Nearly 50 Pennsylvania nursing homes have reported 20 or more deaths related to COVID-19, according to preliminary data released Tuesday by the state Department of Health.
After weeks of delay, state health officials released a list of 557 long-term care facilities in Pennsylvania reporting cases of the novel coronavirus among residents or staff.
Nursing homes and personal care homes have struggled for months to contain the virus, with residents of the facilities accounting for more than two-thirds of the state’s overall death toll of 4,624 — a higher proportion than in most other states.
The administration of Gov. Tom Wolf has faced criticism that it didn’t do enough, soon enough, to keep the virus from spreading among some of Pennsylvania's most vulnerable residents.
“There is no question, in Pennsylvania and all across the world, long-term care facilities have been places where this virus has wreaked absolute havoc. And we keep trying to figure out what we can do better as we move along in this pandemic," Wolf said at a video news conference. “I think in hindsight there are a lot of things that maybe we’ll learn, and I hope we do, that we can do better."
Pennsylvania’s top prosecutor, Attorney General Josh Shapiro, has opened criminal investigations into several nursing homes. The attorney general’s office has not said how many facilities it is investigating, or revealed their names or provided any other details about the specific allegations. In general, the attorney general’s office has jurisdiction in manners of criminal neglect.
The state’s worst nursing home outbreak — and one of the worst nationally — is at Brighton Rehabilitation and Wellness Center in Beaver County, near the Ohio border, where 358 residents and 25 workers have contracted the virus, and 76 have died. The Health Department has installed a temporary manager at Brighton, and the National Guard has been sent there and to other nursing homes with severe outbreaks.
Brighton had no immediate comment Tuesday.
Most of the other homes reporting 20 or more deaths are clustered in the eastern half of the state, where the virus has been more prevalent in the population as a whole.
Some facilities reporting a relatively large number of deaths said that raw numbers don't tell the whole story.
Gracedale, a county-run facility in Northampton County, calls itself the largest nursing home under one roof in Pennsylvania. More than 200 residents and 40 staff members there have been infected, and 44 have died — the third-highest death toll in a nursing home.
“We feel every death poignantly. The residents are family to the people who work at Gracedale,” said Northampton County Executive Lamont McClure, who called each death “heartbreaking." That said, McClure added, about 6.3% of Gracedale's population has died of COVID-19, a percentage that “compares very favorably with many much smaller homes."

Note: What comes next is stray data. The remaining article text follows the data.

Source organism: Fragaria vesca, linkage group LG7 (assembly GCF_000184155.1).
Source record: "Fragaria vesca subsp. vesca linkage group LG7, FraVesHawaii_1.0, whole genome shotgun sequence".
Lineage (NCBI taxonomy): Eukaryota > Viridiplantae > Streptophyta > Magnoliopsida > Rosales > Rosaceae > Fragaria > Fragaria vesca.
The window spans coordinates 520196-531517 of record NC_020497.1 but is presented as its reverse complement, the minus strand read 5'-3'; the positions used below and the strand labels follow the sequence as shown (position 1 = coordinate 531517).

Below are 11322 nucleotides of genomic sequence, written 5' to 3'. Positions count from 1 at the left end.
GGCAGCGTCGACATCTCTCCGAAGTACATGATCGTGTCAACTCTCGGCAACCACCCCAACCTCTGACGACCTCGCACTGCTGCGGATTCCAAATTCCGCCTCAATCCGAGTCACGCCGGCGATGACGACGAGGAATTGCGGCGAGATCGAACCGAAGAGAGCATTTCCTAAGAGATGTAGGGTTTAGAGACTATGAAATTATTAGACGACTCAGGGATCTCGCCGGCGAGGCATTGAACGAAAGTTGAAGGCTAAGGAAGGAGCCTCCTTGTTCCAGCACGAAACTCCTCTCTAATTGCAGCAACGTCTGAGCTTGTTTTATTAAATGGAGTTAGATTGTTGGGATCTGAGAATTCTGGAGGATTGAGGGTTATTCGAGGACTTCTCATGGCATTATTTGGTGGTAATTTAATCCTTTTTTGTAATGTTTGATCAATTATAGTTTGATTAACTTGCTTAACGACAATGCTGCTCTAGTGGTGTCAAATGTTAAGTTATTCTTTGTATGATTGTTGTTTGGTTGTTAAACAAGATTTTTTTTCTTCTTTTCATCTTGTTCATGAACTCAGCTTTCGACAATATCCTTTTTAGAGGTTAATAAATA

Another county-run nursing home, Neshaminy Manor outside Philadelphia, which has reported 39 deaths, said it is the fourth-largest nursing home in Pennsylvania. Bucks County spokesman Larry King said the facility prohibited visitors from the outset of the pandemic, takes employees' temperatures and has taken other preventive measures. All residents and staff have been tested for the virus, he said.
“It has an excellent reputation: if you look at the regular state inspections done at Neshaminy Manor, it gets top evaluations every time out,” he said.
Health officials had been under mounting pressure to name long-term care facilities with virus cases, with the state’s chief fiscal watchdog, Auditor General Eugene DePasquale, urging greater transparency. Health Department officials had said they were weighing the public’s right to know against patient privacy and the dictates of state law.
The Health Department still held back some information from Tuesday's release, redacting data from facilities reporting 1 to 4 infections or deaths. Officials cited patients' right to privacy for the decision.
Wolf's health secretary, Dr. Rachel Levine, said Tuesday: “We have been reacting from the very beginning to challenges in long-term care living facilities."
Public health officials say nursing homes largely lacked the trained staff, testing supplies and personal protective equipment to contain outbreaks.
Wolf in March ordered all visitation to nursing homes stopped. Still, the Wolf administration has faced criticism that it fueled the outbreak in nursing homes by allowing coronavirus-positive nursing home residents to be readmitted from the hospital.
However, guidance from the U.S. Centers for Disease Control and Prevention never discouraged such a practice, and advised nursing homes to create a plan for managing readmissions of residents who contracted the virus and admissions of new residents who were infected. Nursing homes were told to place those residents in a single-person room or in a separate observation area to be monitored for evidence of the virus.
The practice of admitting virus-positive patients to nursing homes appeared to be routine across states.
A national nursing home trade group, the American Health Care Association, advised nursing homes in March to create separate wings, units or floors to handle admissions from the hospital. It said that discharging infected residents from hospitals to nursing homes that could not create separate units, equipment and staff is a “recipe for disaster.”
The American Health Care Association also asked states and public health officials to explore asking nursing homes to clear out entire facilities and designate them for infected residents being discharged from hospitals.
Only two states did, according to the group: Massachusetts and Connecticut. Meanwhile, only one state, Louisiana, barred nursing homes from taking readmissions or new admissions who were infected, it said.